Document Detail


Extracorporeal circulation as an alternative to open-chest cardiac compression for cardiac resuscitation.
MedLine Citation:
PMID:  1446500     Owner:  NLM     Status:  MEDLINE    
Abstract/OtherAbstract:
Open-chest direct cardiac compression represents a more potent but highly invasive option for cardiac resuscitation when conventional techniques of closed-chest cardiac resuscitation fail after prolonged cardiac arrest. We postulated that venoarterial extracorporeal circulation might be a more effective intervention with less trauma. In the setting of human cardiac resuscitation, however, controlled studies would be limited by strategic constraints. Accordingly, the effectiveness of open-chest cardiac compression was compared with that of extracorporeal circulation after a 15-min interval of untreated ventricular fibrillation in a porcine model of cardiac arrest. Sixteen domestic pigs were randomized to resuscitation by either peripheral venoarterial extracorporeal circulation or open-chest direct cardiac compression. During resuscitation, epinephrine was continuously infused into the right atrium, and defibrillation was attempted by transthoracic countershock at 2-min intervals. Systemic blood flows averaged 198 ml.kg-1.min-1 with extracorporeal circulation. This contrasted with direct cardiac compression, in which flows averaged only 40 ml.kg-1.min-1. Coronary perfusion pressure, the major determinant of resuscitability on the basis of earlier studies, was correspondingly lower (94 vs 29 mm Hg). Extracorporeal circulation, in conjunction with transthoracic DC countershock and epinephrine, successfully reestablished spontaneous circulation in each of eight animals after 15 min of untreated ventricular fibrillation. This contrasted with the outcome after open-chest cardiac compression, in which spontaneous circulation was reestablished in only four of eight animals (p = .038). We conclude that extracorporeal circulation is a more effective alternative to direct cardiac compression for cardiac resuscitation after protracted cardiac arrest.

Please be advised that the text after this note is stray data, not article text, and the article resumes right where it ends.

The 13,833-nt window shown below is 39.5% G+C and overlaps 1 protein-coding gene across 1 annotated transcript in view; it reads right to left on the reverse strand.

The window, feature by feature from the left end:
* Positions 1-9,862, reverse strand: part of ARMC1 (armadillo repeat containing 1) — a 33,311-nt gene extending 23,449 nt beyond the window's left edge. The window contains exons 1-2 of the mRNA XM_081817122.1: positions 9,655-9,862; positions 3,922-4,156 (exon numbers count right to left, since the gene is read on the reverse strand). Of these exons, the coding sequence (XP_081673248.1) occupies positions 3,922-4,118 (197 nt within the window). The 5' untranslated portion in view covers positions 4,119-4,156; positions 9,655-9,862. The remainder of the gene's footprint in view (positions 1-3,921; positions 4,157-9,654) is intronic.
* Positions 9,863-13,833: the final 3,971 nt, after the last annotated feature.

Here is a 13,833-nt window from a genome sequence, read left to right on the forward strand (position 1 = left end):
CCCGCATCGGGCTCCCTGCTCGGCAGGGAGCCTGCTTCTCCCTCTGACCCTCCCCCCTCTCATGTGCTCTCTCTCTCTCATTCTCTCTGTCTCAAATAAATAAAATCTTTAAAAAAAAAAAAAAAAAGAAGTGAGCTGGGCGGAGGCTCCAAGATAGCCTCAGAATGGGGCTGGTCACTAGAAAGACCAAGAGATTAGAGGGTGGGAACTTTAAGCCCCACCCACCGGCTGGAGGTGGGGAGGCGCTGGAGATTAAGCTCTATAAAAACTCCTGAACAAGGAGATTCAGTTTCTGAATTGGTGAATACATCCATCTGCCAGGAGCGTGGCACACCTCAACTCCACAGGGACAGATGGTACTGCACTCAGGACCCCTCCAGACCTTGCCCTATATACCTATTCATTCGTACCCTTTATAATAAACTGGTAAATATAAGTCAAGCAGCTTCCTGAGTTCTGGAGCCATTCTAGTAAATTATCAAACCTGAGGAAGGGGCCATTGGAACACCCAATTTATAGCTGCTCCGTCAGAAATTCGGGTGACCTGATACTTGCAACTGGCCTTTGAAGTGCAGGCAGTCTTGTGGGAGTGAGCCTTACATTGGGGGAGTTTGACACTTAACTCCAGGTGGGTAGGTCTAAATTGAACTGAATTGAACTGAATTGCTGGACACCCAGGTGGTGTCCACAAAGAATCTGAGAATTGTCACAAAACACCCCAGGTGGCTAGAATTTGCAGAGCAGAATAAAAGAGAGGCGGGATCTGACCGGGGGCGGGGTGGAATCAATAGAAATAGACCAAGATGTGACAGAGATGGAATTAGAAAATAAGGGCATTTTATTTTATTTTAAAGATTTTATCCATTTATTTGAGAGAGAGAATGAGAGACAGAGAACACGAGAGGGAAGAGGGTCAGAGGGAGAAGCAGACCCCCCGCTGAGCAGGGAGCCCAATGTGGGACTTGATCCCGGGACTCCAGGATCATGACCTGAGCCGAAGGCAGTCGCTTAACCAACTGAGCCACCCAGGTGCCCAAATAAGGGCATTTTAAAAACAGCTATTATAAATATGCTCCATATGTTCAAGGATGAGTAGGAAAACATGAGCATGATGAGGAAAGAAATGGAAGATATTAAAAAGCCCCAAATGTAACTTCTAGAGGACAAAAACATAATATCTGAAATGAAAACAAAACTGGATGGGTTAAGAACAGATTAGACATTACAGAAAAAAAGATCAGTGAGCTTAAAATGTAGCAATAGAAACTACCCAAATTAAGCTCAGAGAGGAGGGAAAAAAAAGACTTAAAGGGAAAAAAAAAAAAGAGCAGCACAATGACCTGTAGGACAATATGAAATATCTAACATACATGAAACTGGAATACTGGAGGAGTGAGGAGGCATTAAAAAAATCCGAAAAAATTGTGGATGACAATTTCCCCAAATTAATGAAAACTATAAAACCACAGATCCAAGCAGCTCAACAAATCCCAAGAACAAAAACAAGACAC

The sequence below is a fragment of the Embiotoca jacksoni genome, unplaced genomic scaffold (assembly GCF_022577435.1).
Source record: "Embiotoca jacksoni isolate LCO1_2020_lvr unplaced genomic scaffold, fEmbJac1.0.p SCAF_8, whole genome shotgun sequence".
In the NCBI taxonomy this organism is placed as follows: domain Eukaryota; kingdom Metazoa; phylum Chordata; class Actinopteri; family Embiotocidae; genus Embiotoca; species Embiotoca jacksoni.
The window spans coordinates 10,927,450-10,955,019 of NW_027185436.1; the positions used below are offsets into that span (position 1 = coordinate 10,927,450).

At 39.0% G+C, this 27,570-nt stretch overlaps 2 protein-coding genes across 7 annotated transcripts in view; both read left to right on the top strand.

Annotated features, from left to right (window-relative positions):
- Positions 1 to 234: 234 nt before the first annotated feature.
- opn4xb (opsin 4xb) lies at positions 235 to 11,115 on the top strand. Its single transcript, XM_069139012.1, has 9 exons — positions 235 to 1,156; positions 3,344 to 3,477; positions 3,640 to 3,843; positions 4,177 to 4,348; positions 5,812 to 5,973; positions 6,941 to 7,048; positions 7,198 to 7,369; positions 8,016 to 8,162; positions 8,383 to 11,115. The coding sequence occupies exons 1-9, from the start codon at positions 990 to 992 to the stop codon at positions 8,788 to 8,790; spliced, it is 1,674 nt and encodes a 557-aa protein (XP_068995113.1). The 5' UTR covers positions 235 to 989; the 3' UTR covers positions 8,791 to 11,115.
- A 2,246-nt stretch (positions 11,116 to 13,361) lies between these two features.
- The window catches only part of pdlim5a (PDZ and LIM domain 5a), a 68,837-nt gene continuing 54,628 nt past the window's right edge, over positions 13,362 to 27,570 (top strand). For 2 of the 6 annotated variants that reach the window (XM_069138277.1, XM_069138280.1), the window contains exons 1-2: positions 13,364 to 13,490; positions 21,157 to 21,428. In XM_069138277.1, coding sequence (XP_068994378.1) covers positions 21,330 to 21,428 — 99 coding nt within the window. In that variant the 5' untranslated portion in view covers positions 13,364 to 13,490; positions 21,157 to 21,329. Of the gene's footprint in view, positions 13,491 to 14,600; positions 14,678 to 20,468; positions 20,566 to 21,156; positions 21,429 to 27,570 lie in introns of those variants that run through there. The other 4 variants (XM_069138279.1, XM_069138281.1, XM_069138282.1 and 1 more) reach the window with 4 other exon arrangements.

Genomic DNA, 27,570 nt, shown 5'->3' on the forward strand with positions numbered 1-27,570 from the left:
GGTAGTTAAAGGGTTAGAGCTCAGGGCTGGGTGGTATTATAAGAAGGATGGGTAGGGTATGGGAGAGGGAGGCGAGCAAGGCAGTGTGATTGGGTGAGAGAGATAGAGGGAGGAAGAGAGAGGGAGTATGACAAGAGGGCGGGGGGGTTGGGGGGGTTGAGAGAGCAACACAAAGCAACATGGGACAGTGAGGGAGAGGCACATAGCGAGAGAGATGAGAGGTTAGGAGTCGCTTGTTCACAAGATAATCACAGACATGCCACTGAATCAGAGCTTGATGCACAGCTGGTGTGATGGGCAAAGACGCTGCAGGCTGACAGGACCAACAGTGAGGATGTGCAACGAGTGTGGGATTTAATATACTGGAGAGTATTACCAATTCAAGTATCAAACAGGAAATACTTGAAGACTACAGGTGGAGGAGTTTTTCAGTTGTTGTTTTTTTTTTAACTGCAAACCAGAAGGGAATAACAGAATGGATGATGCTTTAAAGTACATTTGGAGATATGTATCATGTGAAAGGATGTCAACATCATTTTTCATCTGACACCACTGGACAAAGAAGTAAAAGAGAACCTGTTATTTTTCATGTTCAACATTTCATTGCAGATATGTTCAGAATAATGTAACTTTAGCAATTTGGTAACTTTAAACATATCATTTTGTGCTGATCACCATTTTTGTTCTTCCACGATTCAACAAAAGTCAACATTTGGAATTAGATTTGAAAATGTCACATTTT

Authors:
R J Gazmuri; M H Weil; K Terwilliger; D M Shah; C Duggal; W Tang
Publication Detail:
Type:  Journal Article; Research Support, Non-U.S. Gov't; Research Support, U.S. Gov't, P.H.S.    
Journal Detail:
Title:  Chest     Volume:  102     ISSN:  0012-3692     ISO Abbreviation:  Chest     Publication Date:  1992 Dec 
Date Detail:
Created Date:  1992-12-29     Completed Date:  1992-12-29     Revised Date:  2007-11-14    
Medline Journal Info:
Nlm Unique ID:  0231335     Medline TA:  Chest     Country:  UNITED STATES    
Other Details:
Languages:  eng     Pagination:  1846-52     Citation Subset:  AIM; IM    
Affiliation:
Department of Medicine, University of Health Sciences, Chicago Medical School, Illinois.
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MeSH Terms
Descriptor/Qualifier:
Acidosis / therapy
Animals
Blood Pressure / physiology
Carbon Dioxide / analysis,  blood
Cardiac Output / physiology
Coronary Circulation / physiology
Electric Countershock
Extracorporeal Circulation*
Heart Arrest / surgery*,  therapy*
Heart Massage*
Myocardium / metabolism
Oxygen Consumption / physiology
Pulmonary Gas Exchange / physiology
Resuscitation*
Swine
Thoracotomy
Tidal Volume
Time Factors
Ventricular Fibrillation / therapy,  ultrasonography
Grant Support
ID/Acronym/Agency:
1-RO1-HL39148/HL/NHLBI NIH HHS; 1-RO1-HL42590/HL/NHLBI NIH HHS
Chemical
Reg. No./Substance:
124-38-9/Carbon Dioxide

From MEDLINE®/PubMed®, a database of the U.S. National Library of Medicine


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